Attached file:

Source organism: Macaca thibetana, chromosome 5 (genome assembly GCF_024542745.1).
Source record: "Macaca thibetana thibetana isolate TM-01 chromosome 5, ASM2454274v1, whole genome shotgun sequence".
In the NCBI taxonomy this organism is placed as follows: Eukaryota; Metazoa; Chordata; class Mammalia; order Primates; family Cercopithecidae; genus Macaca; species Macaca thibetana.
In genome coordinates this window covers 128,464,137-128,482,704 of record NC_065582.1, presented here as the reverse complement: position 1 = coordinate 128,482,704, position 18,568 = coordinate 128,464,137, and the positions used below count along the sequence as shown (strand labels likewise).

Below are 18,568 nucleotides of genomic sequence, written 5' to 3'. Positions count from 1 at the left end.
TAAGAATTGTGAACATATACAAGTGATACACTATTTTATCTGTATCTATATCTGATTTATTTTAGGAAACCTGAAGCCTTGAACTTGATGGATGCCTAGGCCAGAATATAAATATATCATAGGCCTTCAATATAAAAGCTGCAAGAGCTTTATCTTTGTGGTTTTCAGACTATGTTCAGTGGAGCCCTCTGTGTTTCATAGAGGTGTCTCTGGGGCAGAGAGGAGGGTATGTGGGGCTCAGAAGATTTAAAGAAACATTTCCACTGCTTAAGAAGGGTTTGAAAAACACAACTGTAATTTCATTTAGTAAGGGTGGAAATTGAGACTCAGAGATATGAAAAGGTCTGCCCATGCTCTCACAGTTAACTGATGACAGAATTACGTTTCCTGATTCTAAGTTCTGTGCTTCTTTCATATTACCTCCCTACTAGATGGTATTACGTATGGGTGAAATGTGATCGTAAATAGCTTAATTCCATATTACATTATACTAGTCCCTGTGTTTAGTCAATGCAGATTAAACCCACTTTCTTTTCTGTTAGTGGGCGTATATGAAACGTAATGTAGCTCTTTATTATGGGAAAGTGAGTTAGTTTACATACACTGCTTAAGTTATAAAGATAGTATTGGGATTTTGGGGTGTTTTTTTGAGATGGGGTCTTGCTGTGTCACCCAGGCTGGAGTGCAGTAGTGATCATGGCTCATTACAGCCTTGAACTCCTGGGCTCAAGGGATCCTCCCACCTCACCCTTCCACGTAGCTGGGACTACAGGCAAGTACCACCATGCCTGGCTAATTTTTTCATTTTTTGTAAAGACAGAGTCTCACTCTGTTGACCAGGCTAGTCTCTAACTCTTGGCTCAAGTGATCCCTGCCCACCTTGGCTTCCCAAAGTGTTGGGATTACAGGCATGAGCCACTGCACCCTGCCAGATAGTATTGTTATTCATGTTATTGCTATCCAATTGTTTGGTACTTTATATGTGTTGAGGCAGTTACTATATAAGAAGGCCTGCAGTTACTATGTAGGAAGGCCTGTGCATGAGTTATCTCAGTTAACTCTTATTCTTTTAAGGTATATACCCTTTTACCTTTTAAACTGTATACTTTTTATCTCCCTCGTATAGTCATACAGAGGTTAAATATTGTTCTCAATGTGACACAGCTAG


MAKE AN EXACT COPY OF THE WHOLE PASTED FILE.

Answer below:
Source organism: Macaca thibetana, chromosome 5 (genome assembly GCF_024542745.1).
Source record: "Macaca thibetana thibetana isolate TM-01 chromosome 5, ASM2454274v1, whole genome shotgun sequence".
In the NCBI taxonomy this organism is placed as follows: Eukaryota; Metazoa; Chordata; class Mammalia; order Primates; family Cercopithecidae; genus Macaca; species Macaca thibetana.
In genome coordinates this window covers 128,464,137-128,482,704 of record NC_065582.1, presented here as the reverse complement: position 1 = coordinate 128,482,704, position 18,568 = coordinate 128,464,137, and the positions used below count along the sequence as shown (strand labels likewise).

Below are 18,568 nucleotides of genomic sequence, written 5' to 3'. Positions count from 1 at the left end.
TAAGAATTGTGAACATATACAAGTGATACACTATTTTATCTGTATCTATATCTGATTTATTTTAGGAAACCTGAAGCCTTGAACTTGATGGATGCCTAGGCCAGAATATAAATATATCATAGGCCTTCAATATAAAAGCTGCAAGAGCTTTATCTTTGTGGTTTTCAGACTATGTTCAGTGGAGCCCTCTGTGTTTCATAGAGGTGTCTCTGGGGCAGAGAGGAGGGTATGTGGGGCTCAGAAGATTTAAAGAAACATTTCCACTGCTTAAGAAGGGTTTGAAAAACACAACTGTAATTTCATTTAGTAAGGGTGGAAATTGAGACTCAGAGATATGAAAAGGTCTGCCCATGCTCTCACAGTTAACTGATGACAGAATTACGTTTCCTGATTCTAAGTTCTGTGCTTCTTTCATATTACCTCCCTACTAGATGGTATTACGTATGGGTGAAATGTGATCGTAAATAGCTTAATTCCATATTACATTATACTAGTCCCTGTGTTTAGTCAATGCAGATTAAACCCACTTTCTTTTCTGTTAGTGGGCGTATATGAAACGTAATGTAGCTCTTTATTATGGGAAAGTGAGTTAGTTTACATACACTGCTTAAGTTATAAAGATAGTATTGGGATTTTGGGGTGTTTTTTTGAGATGGGGTCTTGCTGTGTCACCCAGGCTGGAGTGCAGTAGTGATCATGGCTCATTACAGCCTTGAACTCCTGGGCTCAAGGGATCCTCCCACCTCACCCTTCCACGTAGCTGGGACTACAGGCAAGTACCACCATGCCTGGCTAATTTTTTCATTTTTTGTAAAGACAGAGTCTCACTCTGTTGACCAGGCTAGTCTCTAACTCTTGGCTCAAGTGATCCCTGCCCACCTTGGCTTCCCAAAGTGTTGGGATTACAGGCATGAGCCACTGCACCCTGCCAGATAGTATTGTTATTCATGTTATTGCTATCCAATTGTTTGGTACTTTATATGTGTTGAGGCAGTTACTATATAAGAAGGCCTGCAGTTACTATGTAGGAAGGCCTGTGCATGAGTTATCTCAGTTAACTCTTATTCTTTTAAGGTATATACCCTTTTACCTTTTAAACTGTATACTTTTTATCTCCCTCGTATAGTCATACAGAGGTTAAATATTGTTCTCAATGTGACACAGCTAG